Psychics Claim of Evidence of Life on Mars Debunked
This image of Mars taken by NASA's Mars Reconnaissance Orbiter shows what some psychics have claimed to be evidence of life on Mars.
Credit: NASA/JPL/Malin Space Science Systems

A team of psychics claims to have found evidence not only of life on Mars, but a large industrial dome and a plume of waste coming from it.

In a recent video presentation titled, "Evidence of Artificiality on Mars," researcher Courtney Brown, founder of an organization of psychics called the Farsight Institute, claimed to have found mysterious features in a photograph of Mars. [See the Mars photo.]

In a YouTube video describing the "anomaly," Brown states, "Here at the top you see a spray.... a straight nozzle that's horizontally placed, and what looks like a pipeline going into a dome... below there's also a very large dome that is highly reflective, it looks like it's made of some sort of resin material."

Brown goes on to say, "We know of no geological processes that produce a horizontal nozzle with a strong powerful spray coming out of it. In fact most geological processes with geysers have flat land and the spray comes up. So that was an anomaly, we wondered: What's that all about?"

This question launched the so-called "Mysteries Project," in which Brown employed a team of psychics (also known as remote viewers) to help him understand the anomaly.

Remote viewing on Mars?

Some remote viewers described tunnels and rooms under the domes and work going on inside them; others explained that the domes might be part of a secret U.S. military experiment; still another explained that the beings that live in the domes do not fully understand the technology they use.

It's all very heady, sci-fi stuff masquerading as scientific research; according to Brown they are "using remote viewing in a scientific manner to do exploration."

There are several errors here, so let's unpack them one at a time. The most obvious mistake is that instead of verifying that the anomaly observed in fact exists, he simply assumes that what he reads into the NASA photo is correct and asks psychics to "confirm" his interpretation.

Seeing things on Mars

This is completely unscientific, because there is no verifiable, third-party data to support or refute either Brown's interpretations or the psychics' information.

Just because Brown sees something that he thinks resembles a spray, a pipeline, or a dome doesn't mean it's actually there.

If the information that a psychic provides agrees with Brown?s interpretation of the photo, Brown deems it "verified." But whether the dome is made of resin, metal, or recycled Britney Spears CDs ? or even exists at all ? is unknowable without sending a space probe there.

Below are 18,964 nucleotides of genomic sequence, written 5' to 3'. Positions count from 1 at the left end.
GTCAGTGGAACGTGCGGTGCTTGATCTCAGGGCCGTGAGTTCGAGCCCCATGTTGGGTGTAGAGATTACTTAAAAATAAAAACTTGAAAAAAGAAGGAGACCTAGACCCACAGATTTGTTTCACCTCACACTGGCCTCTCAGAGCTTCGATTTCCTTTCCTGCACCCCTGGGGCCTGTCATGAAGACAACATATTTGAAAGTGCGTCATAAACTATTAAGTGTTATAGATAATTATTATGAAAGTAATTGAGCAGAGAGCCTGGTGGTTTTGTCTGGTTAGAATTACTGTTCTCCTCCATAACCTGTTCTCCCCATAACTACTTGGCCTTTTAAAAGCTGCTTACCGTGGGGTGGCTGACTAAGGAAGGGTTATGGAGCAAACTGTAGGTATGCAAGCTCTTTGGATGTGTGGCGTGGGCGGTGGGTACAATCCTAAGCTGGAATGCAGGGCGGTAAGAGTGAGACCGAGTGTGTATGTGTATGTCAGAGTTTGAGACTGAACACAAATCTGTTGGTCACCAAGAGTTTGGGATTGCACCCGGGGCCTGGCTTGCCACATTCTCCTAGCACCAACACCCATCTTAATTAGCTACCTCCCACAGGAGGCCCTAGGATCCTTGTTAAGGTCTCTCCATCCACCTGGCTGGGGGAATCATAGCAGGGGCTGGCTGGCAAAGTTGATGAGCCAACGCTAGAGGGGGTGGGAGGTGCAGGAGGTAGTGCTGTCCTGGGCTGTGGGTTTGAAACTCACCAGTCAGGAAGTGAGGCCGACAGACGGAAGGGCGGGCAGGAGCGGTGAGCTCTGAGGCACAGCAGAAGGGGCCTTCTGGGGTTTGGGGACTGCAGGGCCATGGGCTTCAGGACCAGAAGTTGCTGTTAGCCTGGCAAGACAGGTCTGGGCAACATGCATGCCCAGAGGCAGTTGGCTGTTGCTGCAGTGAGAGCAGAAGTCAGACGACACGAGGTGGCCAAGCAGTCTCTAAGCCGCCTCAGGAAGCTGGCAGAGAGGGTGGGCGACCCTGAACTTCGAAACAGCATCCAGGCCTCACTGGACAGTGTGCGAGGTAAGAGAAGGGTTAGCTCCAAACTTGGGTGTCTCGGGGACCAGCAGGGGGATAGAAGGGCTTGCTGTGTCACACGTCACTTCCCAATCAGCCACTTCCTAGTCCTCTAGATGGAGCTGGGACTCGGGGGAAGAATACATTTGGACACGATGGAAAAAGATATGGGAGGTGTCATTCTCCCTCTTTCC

If two guesses happen to match, it doesn't "verify" or validate the guess. Without being able to determine what is actually there, everything in this project is not science but instead pure ungrounded speculation, not unlike asking 'How many Martians can dance on the head of a pin?'

Second, even if the "spray" that Brown sees is in fact a spray of some sort, calling it an anomaly because it doesn't resemble Earth's geological geysers is meaningless.

Mars anomaly dissected

Earth and Mars have very different atmospheres, and there is no reason to assume that a spray of some unknown substance on the surface of Mars would look anything like an identical spray here on Earth. So that part of the "anomaly" doesn't even exist. This is grade-school science, and the fact that Brown ? a Ph.D. social scientist at Emory University ? would make such basic mistakes is puzzling.

This is of course not the first time people have claimed to find evidence of structures on Mars. Most famously, American author Richard Hoagland claimed to find a so-called Face on Mars ? which turned out to be merely a trick of the light in a very low-resolution photograph.

If the Farsight Institute wants to spend their time and energy asking psychics to tell them what's inside Courtney Brown's imaginary resin domes on the surface of Mars, they are welcome to.

I'm sure the publicity from the project will help sell more of Brown's books and seminars. The real danger is in misleading the public about how science works, and pretending that the project is scientific, cutting-edge research.

Benjamin Radford is managing editor of the Skeptical Inquirer science magazine. His books, films, and other projects can be found on his website. His Bad Science column appears regularly on LiveScience.

Editor's Note: Several readers have pointed out the absurdity of this claim. We could not agree more. has a long history of pointing out and debunking absurd claims because, frankly, if it's not done, then a lot of people end up buying into the pseudoscience. We in no way meant to give credence to the claim, but we recognize that that risk exists whenever one devotes some ink to debunking. In retrospect, a more skeptical headline would have been in order.